ICF foam bucking uses a plastic embedded web made from either polystyrene or polypropylene and EPS foam. Choose a foam buck designed for the size block being used. ICF bucking must be completely braced on the inside of the opening. This is accomplished by building a frame inside the opening as well as using diagonal braces on corners to ensure the opening remains square.
- Keep in mind the thickness of the bucking material and ensure the rough opening is sized correctly for the required opening size.
- We recommend 1/2” extra for width & height. This allows 1/4” completely around the window or door. Concrete once poured cannot easily be adjusted.
- Brace each opening by building a complete frame inside the opening with cross braces. Add diagonal braces to ensure opening remains square during the pour.
- Recheck all openings for square and plumb before and during the pour. There is only one chance to get it right.
There are two ways to use treated dimensional lumber to buck a BuildBlock wall opening. Treated wood can be placed inside the wall cavity or across the width of the form. Each has both advantages and challenges.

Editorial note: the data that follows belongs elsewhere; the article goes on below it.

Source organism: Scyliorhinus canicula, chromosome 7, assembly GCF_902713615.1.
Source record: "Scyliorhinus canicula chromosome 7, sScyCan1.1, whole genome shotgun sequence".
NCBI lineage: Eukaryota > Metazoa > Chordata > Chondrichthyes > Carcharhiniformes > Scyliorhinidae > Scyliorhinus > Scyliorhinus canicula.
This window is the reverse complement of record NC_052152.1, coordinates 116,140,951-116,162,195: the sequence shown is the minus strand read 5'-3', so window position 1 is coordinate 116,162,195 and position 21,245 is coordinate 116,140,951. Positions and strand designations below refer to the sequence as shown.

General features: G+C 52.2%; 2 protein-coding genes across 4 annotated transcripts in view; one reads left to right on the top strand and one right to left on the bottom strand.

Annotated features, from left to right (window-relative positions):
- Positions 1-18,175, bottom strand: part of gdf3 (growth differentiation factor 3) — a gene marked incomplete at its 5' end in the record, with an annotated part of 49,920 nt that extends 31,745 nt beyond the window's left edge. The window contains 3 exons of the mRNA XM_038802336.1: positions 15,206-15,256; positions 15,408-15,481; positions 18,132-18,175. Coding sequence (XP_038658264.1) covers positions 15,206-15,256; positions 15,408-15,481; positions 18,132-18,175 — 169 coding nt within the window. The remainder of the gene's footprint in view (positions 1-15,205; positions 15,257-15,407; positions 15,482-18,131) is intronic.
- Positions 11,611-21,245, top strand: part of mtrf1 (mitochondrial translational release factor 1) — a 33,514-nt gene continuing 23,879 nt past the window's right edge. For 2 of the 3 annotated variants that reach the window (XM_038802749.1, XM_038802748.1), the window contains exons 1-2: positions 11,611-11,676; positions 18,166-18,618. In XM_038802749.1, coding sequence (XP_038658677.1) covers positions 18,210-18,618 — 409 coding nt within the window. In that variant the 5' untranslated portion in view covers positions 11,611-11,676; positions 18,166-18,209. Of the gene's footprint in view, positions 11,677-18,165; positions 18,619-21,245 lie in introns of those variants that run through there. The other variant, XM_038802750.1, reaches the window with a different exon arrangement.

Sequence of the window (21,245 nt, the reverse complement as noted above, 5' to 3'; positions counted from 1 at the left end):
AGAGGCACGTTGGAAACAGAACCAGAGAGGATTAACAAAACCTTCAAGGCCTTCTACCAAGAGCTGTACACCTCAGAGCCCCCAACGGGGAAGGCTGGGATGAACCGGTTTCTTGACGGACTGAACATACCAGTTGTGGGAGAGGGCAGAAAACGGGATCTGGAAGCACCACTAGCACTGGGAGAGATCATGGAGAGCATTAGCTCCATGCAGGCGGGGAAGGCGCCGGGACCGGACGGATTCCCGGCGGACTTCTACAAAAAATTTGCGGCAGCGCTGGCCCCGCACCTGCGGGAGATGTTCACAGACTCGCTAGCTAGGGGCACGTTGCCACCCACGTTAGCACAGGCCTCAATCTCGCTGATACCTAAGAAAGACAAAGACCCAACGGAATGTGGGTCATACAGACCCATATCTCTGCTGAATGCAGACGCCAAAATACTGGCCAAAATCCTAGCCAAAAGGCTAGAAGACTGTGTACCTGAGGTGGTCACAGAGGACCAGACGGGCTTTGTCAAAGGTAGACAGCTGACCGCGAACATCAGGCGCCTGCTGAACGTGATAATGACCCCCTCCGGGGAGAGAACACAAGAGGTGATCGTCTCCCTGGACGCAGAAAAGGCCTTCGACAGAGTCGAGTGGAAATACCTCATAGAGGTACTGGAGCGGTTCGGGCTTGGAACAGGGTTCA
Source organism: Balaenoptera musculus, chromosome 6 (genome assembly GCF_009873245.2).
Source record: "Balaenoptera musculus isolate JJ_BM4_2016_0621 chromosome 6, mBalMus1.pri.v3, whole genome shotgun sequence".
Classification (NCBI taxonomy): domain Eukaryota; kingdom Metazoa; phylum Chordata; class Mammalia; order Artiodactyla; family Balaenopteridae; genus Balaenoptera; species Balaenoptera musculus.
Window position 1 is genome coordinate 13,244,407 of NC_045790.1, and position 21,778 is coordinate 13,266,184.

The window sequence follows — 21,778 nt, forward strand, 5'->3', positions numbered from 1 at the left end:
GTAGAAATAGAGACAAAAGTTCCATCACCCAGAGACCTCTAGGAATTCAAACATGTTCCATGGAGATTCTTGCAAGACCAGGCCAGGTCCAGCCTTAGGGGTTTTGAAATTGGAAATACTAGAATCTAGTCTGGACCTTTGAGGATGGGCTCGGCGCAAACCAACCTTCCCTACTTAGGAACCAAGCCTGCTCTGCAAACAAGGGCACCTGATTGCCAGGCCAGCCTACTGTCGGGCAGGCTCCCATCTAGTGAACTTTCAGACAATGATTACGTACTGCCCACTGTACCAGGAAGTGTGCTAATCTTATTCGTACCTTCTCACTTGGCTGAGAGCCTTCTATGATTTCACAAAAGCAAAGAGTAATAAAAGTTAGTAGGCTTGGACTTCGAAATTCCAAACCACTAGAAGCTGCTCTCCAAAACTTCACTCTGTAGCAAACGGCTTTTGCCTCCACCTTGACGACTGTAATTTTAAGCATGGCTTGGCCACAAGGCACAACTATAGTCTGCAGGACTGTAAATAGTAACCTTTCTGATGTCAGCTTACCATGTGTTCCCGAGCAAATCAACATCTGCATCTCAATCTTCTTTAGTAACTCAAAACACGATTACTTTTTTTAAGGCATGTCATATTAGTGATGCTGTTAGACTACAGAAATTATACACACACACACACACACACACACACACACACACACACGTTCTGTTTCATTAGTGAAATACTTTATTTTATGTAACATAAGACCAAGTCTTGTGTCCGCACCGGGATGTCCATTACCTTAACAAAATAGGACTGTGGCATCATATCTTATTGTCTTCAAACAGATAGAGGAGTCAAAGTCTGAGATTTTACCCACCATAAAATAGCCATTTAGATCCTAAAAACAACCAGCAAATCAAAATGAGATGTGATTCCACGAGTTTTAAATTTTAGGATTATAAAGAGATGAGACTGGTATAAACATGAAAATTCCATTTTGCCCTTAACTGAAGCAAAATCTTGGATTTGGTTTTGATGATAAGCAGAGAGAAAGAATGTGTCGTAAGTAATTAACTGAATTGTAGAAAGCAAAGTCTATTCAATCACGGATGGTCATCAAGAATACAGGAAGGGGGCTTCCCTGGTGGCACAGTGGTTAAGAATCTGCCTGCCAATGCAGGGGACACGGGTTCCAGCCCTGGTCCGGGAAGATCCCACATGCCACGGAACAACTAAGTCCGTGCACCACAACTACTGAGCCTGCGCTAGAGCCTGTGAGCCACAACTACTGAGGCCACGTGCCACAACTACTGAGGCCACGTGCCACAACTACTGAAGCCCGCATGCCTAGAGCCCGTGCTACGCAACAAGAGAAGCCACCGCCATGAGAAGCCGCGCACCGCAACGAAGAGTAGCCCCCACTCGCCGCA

- Treated wood can be mounted inside the ICF wall cavity. This is sometimes referred to as a sub-buck.
- Rip the 2X material to fit into the void of the wall.
- Use foam adhesive and screws with plastic cap washers inserted from the side to secure the buck every 6” on both sides around the opening.
- Match or rip width of the lumber to the block width.
- This utilizes the entire width of the dimensional lumber and covers the entire profile width of the block.
- With both methods, it is recommended that you use 6” galvanized ring shank nails, anchor bolts, or tapcons set through the wood into the void area so the concrete can capture the nails and the bucks remain adhered to the concrete when the bracing is removed. Alternate these left and right of center every 8” to 12” up and down the buck and across the header and window sills.